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More students are using Clearing than ever before

As Scottish students receive their SQA results UCAS' Richard O'Kelly explores emerging trends
This article is more than 4 years old

Richard O’Kelly is Head of Data and Analysis at UCAS.

Tuesday’s publication of undergraduate acceptance numbers on SQA results day gives us the first meaningful picture of the students who’ll be enrolling come September.

Although many will have 15 August circled on their calendars as A level results are published across the UK, we can use today’s data to map the landscape that may emerge next Thursday and beyond.

Scotland goes international

One of today’s prominent highlights is the record number of non-EU students that have accepted a place in Scottish HE, with an additional 920 Chinese students driving the increase of the extra 1,040 placed non-EU applicants. The EU picture is different for Scotland, a year-on-year decline, perhaps reflecting a desire for Scottish providers to manage their exposure to EU applicants in the current, uncertain climate. Based on what we saw in the application data, it would be surprising if the same result played out across UK HE provision at the end of next week.

Nearly 220,000 people have already been accepted in the 2019 cycle across the UK – well over a third of everyone who will be accepted by the end of the year. With the end of the admissions cycle comes Clearing – a name that now represents an established recruitment route for universities, and a valid post-qualifications application pathway for students, with over 30,000 courses available.

Clearing time

We can already see the dynamism of Clearing, for both providers and students. Clearing has been open for a month, and almost 4,500 have already used it to secure a place. There are 100,000 applicants free to be placed, and we know that some who are currently placed want to change their minds. 2,000 placed applicants have already self-released into Clearing. It’s 2019, and students expect to interact online, including having the freedom to explore options without having to wait for a university to release them. Those students who have already self-released aren’t necessarily just  trading up to a university in a higher tariff banding, they are also moving across. Over 9,000 people have also applied direct to Clearing already – a record, and a number that we expect to see rise in the coming weeks.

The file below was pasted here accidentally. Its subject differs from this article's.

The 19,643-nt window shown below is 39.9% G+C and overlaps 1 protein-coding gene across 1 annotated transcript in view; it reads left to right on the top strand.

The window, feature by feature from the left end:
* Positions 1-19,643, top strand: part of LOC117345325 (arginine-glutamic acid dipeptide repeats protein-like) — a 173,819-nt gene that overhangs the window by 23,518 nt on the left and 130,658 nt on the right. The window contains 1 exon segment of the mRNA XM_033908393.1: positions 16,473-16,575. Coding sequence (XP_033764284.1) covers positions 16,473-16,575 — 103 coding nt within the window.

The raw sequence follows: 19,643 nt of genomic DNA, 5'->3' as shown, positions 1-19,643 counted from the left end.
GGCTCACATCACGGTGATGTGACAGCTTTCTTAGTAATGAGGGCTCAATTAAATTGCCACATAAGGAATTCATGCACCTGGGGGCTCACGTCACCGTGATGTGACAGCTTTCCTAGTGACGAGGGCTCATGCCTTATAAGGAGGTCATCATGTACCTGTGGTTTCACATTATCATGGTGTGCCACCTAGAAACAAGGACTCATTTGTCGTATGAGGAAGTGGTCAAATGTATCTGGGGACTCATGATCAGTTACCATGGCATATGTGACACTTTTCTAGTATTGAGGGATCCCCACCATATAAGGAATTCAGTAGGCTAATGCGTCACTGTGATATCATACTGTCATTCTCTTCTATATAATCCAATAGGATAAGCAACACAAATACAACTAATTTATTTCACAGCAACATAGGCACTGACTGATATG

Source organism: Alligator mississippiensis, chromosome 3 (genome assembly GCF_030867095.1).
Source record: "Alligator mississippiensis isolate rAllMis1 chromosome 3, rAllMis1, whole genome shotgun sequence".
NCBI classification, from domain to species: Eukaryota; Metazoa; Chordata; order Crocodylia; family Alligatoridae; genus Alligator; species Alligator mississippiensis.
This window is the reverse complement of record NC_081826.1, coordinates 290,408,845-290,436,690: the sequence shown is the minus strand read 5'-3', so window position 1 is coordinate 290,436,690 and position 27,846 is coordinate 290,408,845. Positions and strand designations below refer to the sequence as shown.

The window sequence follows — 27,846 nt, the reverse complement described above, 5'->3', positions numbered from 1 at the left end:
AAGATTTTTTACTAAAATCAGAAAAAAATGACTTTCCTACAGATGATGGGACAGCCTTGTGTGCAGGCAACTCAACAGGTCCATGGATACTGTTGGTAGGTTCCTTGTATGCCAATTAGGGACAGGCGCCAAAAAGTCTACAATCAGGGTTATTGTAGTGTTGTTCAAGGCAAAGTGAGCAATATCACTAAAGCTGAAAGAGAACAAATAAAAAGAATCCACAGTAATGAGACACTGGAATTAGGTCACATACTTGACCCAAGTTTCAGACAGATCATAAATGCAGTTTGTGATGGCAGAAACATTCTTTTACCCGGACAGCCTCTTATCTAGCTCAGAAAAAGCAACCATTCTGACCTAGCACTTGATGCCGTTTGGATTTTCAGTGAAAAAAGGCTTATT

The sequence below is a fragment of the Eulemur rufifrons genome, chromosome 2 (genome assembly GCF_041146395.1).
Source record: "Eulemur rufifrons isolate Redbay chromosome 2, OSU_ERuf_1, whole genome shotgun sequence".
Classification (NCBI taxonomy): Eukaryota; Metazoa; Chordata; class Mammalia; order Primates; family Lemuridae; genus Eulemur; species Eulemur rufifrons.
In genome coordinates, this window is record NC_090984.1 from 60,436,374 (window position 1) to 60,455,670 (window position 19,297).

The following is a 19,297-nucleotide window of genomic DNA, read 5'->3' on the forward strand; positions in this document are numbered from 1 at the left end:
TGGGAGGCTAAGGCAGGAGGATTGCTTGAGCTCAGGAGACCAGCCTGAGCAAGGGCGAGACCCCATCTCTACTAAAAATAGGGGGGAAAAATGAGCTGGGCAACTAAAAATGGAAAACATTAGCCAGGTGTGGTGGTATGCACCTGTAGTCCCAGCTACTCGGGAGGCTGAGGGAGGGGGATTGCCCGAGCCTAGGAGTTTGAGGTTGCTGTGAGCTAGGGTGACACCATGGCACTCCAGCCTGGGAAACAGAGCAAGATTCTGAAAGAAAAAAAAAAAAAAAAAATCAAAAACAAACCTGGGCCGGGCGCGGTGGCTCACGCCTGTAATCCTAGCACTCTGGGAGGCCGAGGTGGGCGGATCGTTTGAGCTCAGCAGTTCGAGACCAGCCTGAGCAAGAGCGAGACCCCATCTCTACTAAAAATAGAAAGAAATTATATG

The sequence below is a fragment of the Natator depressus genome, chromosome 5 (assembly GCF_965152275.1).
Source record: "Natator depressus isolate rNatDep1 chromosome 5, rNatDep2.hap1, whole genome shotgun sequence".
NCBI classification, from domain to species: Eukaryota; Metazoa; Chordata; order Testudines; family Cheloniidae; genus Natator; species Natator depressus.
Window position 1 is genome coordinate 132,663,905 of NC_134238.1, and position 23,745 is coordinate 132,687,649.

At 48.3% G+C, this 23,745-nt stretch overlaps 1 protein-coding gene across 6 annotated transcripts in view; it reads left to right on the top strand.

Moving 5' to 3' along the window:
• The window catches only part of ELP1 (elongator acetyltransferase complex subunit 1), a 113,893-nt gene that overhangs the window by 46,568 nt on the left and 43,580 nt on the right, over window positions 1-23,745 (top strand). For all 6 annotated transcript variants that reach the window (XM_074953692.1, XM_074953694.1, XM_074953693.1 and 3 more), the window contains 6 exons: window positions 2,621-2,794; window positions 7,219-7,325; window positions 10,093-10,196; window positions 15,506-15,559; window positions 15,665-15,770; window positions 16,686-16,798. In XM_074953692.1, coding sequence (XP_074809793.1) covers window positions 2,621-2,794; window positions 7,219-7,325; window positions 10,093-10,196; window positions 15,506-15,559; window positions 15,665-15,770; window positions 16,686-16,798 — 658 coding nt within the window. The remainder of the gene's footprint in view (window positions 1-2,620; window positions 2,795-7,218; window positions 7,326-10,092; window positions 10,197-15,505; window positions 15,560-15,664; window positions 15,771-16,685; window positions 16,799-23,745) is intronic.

Clearing acceptances have been on the rise for several years. There’s been a 50 per cent increase in the last decade – from 43,890 in 2008, to 66,770 in 2018. Based on everything above, we don’t think it’s unreasonable to see more than 70,000 students get their place through Clearing this year. 80,000 even? We’ll see. The 20,000 mark for those placed after applying directly into Clearing is certainly within reach.

The state of the market

University admissions is a competitive market, especially with the continual decline over the past few years of the UK’s 18 year old population, and this is undoubtedly true for Clearing too. Displays at train stations, pre-trailer cinema adverts, plus constant boomerangs, gifs and stories across social media right now are testament to that. But what about further afield, across borders and continents? Almost every university will have their plans to recruit international students through the main cycle, but sometimes insufficient attention and resource is given to them in July and August.

In total, there are already over 100,000 students free to be placed in Clearing, 40 per cent of whom are international students. Our survey insight shows that 70 per cent of students looking for a place in Clearing will revert back to one of their original choices, where a relationship might have been cultivated for the best part of a year. It’s never been more important for universities to maintain, maybe even rekindle, these connections. They could be the answer to recruitment targets.

Course preferences are changing too. Nursing acceptances for Scottish students are at record levels. This comes alongside the ongoing trend for students to have their future career in mind, before they’ve embarked on their years of study and commitment to a subject. And the UK 18 year old demographics are changing too. 12 months from now, universities will find themselves in a position they’ve not known for the best part of a decade. The young population will again start growing across the UK. Universities that plan ahead and position themselves for this key group of students will be ready to offer them the courses they’re seeking.

And finally… we saw record application rates for young people in England (39.5 per cent) this cycle, but will this translate to record entry rates? We’d go so far as to bet a Wonkhe mug on it…

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